Ministers to start talks on future of EU agriculture


As EU ministers for agriculture prepare to launch a debate on the future of the bloc’s Common Agricultural Policy (CAP) tomorrow, farmers’ groups are calling the EU to adopt organic farming as its future model and to safeguard farming activities in mountainous regions.

The informal meeting of European ministers for agriculture is taking place on 21-23 September. The debate on the future of CAP will be launched tomorrow, when French minister and former EU commissioner for regional policy Michel Barnier is set to present a French EU Presidency document entitled ‘How to best prepare tomorrow’s CAP’.

The reflection paper is intended to open the debate on which principles should govern European agriculture after 2013, ahead of crucial discussions over the EU’s long-term budget [the financial perspectives] which start in 2009. The most controversial issues on the agenda of the ‘CAP health check’ are subsidy cuts prposed by the Commission for several sectors.  

According to the French Presidency, the bloc needs “an ambitious and balanced agricultural policy that is capable of dealing with the challenges of the future; a policy that reconciles supporting food production that is sufficient both in terms of quality and quantity and protecting the environment, taking into account the diversity of our lands”.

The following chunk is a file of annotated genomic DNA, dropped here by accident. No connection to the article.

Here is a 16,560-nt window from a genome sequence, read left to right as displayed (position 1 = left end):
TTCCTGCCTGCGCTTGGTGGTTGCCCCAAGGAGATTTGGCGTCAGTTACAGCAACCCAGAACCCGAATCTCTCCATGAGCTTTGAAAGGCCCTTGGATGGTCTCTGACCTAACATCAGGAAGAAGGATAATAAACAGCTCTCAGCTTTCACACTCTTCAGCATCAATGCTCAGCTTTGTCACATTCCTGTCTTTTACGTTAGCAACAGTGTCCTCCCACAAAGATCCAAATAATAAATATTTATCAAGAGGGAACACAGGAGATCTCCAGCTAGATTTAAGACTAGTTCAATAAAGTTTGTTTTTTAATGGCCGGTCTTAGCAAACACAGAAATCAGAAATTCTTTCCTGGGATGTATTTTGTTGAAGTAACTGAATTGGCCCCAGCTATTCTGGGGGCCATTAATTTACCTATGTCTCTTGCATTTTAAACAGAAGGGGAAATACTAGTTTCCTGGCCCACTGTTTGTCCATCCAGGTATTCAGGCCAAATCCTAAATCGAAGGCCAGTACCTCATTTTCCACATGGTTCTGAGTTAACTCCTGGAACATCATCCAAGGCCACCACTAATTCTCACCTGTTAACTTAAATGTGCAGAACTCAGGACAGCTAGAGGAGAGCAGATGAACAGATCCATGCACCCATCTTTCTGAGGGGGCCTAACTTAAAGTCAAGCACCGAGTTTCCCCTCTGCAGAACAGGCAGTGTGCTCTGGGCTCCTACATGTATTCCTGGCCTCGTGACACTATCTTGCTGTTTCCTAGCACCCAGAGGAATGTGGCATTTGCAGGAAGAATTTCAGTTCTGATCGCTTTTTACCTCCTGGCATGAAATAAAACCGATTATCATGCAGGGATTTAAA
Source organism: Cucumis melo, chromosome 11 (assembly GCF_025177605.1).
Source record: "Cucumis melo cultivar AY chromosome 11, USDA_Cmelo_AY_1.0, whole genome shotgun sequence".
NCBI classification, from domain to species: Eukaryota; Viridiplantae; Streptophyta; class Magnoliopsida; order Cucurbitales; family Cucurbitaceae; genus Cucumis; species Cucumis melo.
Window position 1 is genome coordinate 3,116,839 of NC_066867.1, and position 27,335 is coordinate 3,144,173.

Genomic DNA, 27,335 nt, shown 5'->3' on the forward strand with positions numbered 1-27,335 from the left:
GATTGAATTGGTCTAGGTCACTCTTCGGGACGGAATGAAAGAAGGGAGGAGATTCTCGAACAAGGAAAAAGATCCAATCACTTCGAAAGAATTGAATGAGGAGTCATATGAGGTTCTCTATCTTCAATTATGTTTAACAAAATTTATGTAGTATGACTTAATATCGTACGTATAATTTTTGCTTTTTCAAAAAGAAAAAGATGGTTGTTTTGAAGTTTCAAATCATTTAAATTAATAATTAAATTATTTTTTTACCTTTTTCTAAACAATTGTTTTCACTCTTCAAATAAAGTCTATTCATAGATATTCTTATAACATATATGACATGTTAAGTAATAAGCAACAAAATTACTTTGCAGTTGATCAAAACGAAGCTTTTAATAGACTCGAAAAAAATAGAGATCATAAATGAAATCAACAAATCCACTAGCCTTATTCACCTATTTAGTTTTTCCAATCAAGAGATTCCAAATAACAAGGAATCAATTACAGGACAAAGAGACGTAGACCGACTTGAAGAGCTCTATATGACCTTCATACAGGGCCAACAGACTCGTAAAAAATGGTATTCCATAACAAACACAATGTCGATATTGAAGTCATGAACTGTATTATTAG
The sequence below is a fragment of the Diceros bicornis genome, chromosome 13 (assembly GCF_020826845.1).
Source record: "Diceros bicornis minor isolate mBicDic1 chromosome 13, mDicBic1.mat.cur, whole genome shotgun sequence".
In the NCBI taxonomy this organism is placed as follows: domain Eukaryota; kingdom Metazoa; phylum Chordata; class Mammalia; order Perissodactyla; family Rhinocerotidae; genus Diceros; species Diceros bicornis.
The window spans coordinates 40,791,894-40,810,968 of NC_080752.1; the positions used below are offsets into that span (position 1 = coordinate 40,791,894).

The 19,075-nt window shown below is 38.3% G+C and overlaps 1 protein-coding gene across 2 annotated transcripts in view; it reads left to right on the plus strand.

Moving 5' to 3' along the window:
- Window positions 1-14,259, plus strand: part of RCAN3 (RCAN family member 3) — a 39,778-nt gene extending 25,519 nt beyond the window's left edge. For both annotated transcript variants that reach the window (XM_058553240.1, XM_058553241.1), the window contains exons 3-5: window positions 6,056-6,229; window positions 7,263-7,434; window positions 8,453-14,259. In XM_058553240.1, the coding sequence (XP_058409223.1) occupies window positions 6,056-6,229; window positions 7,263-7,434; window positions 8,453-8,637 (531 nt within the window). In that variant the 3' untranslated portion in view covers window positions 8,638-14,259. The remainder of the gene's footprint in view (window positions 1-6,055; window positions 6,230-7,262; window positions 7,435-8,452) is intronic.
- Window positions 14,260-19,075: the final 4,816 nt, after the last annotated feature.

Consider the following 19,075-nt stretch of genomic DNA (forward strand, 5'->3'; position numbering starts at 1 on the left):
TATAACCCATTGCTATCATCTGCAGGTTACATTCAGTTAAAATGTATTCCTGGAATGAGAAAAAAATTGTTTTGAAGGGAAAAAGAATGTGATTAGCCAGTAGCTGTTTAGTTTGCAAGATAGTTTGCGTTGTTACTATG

Last week, a seminar organised by the International Federation of Organic Agriculture Movements (IFOAM) resulted in a call for organic farming to become the future model for European agriculture. According to the movement, it can deliver “a unique combination” of positive answers to all the challenges identified by the Presidency. 

IFOAM argues that organic farming contributes not only to health and food quality and food security through enabling self sufficiency, but that it also helps improve rural society and quality of life in rural areas through job creation and local marketing. In addition, it is good for the environment thanks to “lower energy use and carbon sequestration”. 

Currently, though, organic farming accounts for just a small share of overall farming in Europe. However, the Commission believes that it can be a significant contributor to achieving agricultural and environmental sustainability and has therefore recently launched a specific EU Organic Farming Campaign to change this. 

Farmers in mountainous regions have also got their act together and are calling on national governments and the EU institutions to better protect mountain farming as they say it is essential for safeguarding economic activity in these remote regions.

The French Presidency has recognised the need to foster the harmonious development of all European regions, “for which agriculture is often the economic backbone”. 

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